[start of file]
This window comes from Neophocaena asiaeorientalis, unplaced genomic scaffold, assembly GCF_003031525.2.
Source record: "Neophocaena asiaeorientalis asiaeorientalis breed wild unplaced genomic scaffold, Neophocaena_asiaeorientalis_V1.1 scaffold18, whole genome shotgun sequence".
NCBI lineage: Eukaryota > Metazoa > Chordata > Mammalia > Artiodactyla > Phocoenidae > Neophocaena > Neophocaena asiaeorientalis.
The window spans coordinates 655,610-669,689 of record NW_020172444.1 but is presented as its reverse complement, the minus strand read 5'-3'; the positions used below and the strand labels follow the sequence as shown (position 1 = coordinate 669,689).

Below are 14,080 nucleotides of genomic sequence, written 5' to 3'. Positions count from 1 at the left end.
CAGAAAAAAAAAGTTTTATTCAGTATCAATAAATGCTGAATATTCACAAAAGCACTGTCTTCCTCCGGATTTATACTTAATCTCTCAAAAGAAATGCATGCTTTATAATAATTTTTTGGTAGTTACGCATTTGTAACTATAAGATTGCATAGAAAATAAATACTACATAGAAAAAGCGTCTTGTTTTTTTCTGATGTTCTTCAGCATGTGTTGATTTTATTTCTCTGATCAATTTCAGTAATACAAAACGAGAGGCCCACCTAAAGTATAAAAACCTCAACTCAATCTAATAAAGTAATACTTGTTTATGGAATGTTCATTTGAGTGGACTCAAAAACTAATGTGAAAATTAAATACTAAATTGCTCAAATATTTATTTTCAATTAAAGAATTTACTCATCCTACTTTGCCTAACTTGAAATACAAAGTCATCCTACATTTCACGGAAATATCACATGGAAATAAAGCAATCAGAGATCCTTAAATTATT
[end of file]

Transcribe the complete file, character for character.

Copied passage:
This window comes from Neophocaena asiaeorientalis, unplaced genomic scaffold, assembly GCF_003031525.2.
Source record: "Neophocaena asiaeorientalis asiaeorientalis breed wild unplaced genomic scaffold, Neophocaena_asiaeorientalis_V1.1 scaffold18, whole genome shotgun sequence".
NCBI lineage: Eukaryota > Metazoa > Chordata > Mammalia > Artiodactyla > Phocoenidae > Neophocaena > Neophocaena asiaeorientalis.
The window spans coordinates 655,610-669,689 of record NW_020172444.1 but is presented as its reverse complement, the minus strand read 5'-3'; the positions used below and the strand labels follow the sequence as shown (position 1 = coordinate 669,689).

Below are 14,080 nucleotides of genomic sequence, written 5' to 3'. Positions count from 1 at the left end.
CAGAAAAAAAAAGTTTTATTCAGTATCAATAAATGCTGAATATTCACAAAAGCACTGTCTTCCTCCGGATTTATACTTAATCTCTCAAAAGAAATGCATGCTTTATAATAATTTTTTGGTAGTTACGCATTTGTAACTATAAGATTGCATAGAAAATAAATACTACATAGAAAAAGCGTCTTGTTTTTTTCTGATGTTCTTCAGCATGTGTTGATTTTATTTCTCTGATCAATTTCAGTAATACAAAACGAGAGGCCCACCTAAAGTATAAAAACCTCAACTCAATCTAATAAAGTAATACTTGTTTATGGAATGTTCATTTGAGTGGACTCAAAAACTAATGTGAAAATTAAATACTAAATTGCTCAAATATTTATTTTCAATTAAAGAATTTACTCATCCTACTTTGCCTAACTTGAAATACAAAGTCATCCTACATTTCACGGAAATATCACATGGAAATAAAGCAATCAGAGATCCTTAAATTATT